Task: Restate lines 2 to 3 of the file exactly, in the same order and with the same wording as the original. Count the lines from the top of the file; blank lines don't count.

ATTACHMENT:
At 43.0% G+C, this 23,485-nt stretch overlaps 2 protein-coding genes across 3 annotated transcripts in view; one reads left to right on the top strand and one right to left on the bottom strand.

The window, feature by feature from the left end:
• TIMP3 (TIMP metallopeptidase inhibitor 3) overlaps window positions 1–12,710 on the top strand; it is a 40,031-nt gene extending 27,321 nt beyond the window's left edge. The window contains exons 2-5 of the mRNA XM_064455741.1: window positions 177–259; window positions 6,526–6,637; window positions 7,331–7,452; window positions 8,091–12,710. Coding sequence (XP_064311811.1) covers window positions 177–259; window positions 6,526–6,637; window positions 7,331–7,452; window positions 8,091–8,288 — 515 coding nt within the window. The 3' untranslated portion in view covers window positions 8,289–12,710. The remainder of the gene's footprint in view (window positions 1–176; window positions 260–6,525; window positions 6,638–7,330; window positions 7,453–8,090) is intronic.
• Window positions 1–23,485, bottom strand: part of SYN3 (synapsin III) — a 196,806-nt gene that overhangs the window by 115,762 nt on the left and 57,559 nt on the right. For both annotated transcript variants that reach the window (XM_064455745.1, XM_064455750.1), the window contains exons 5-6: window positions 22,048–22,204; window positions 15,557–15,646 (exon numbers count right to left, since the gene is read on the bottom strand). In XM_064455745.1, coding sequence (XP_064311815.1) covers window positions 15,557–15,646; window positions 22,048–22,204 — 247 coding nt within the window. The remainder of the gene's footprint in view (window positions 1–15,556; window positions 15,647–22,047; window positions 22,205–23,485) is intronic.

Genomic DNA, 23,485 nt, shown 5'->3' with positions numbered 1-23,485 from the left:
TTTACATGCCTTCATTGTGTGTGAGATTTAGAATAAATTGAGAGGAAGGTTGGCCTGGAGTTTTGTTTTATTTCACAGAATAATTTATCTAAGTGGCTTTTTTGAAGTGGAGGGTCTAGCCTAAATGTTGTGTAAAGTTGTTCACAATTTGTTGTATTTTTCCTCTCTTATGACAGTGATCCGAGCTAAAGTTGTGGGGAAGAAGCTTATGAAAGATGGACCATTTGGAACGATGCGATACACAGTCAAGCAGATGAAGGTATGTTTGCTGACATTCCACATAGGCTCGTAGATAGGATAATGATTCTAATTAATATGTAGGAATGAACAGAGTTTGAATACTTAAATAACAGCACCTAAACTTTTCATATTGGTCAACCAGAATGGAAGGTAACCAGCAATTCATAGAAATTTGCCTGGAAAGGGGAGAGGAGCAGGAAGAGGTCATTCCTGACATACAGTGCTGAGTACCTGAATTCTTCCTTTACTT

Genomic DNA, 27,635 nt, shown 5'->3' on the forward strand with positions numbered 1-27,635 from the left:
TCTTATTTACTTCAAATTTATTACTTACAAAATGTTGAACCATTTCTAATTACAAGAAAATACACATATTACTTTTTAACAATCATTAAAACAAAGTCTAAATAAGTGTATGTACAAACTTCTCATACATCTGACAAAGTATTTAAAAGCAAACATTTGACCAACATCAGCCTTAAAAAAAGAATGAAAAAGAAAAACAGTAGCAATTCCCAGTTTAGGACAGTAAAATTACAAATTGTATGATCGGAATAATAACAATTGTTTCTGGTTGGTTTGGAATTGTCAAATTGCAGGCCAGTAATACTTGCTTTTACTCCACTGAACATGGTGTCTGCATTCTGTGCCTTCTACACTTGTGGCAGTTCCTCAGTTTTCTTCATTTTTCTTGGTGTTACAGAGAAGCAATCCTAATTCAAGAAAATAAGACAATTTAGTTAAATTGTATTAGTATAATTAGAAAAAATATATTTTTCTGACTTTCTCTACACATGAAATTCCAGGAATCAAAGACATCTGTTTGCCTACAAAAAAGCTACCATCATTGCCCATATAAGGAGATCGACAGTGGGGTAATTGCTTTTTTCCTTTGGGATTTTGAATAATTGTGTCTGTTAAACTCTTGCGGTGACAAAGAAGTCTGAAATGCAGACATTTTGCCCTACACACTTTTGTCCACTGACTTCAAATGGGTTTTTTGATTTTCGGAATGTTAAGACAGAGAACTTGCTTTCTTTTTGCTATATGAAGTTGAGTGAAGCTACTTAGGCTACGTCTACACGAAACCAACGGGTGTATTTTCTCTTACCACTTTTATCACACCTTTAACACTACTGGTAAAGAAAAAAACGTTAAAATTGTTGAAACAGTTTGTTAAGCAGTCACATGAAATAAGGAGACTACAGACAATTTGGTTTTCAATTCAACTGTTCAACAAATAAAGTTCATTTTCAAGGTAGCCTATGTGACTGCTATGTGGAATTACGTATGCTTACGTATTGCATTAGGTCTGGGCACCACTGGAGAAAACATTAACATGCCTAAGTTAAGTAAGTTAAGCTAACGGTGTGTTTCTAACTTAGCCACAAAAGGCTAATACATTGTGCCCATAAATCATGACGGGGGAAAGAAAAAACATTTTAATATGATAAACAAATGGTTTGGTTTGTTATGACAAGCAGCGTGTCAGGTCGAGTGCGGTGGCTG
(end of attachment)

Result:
The window, feature by feature from the left end:
• TIMP3 (TIMP metallopeptidase inhibitor 3) overlaps window positions 1–12,710 on the top strand; it is a 40,031-nt gene extending 27,321 nt beyond the window's left edge. The window contains exons 2-5 of the mRNA XM_064455741.1: window positions 177–259; window positions 6,526–6,637; window positions 7,331–7,452; window positions 8,091–12,710. Coding sequence (XP_064311811.1) covers window positions 177–259; window positions 6,526–6,637; window positions 7,331–7,452; window positions 8,091–8,288 — 515 coding nt within the window. The 3' untranslated portion in view covers window positions 8,289–12,710. The remainder of the gene's footprint in view (window positions 1–176; window positions 260–6,525; window positions 6,638–7,330; window positions 7,453–8,090) is intronic.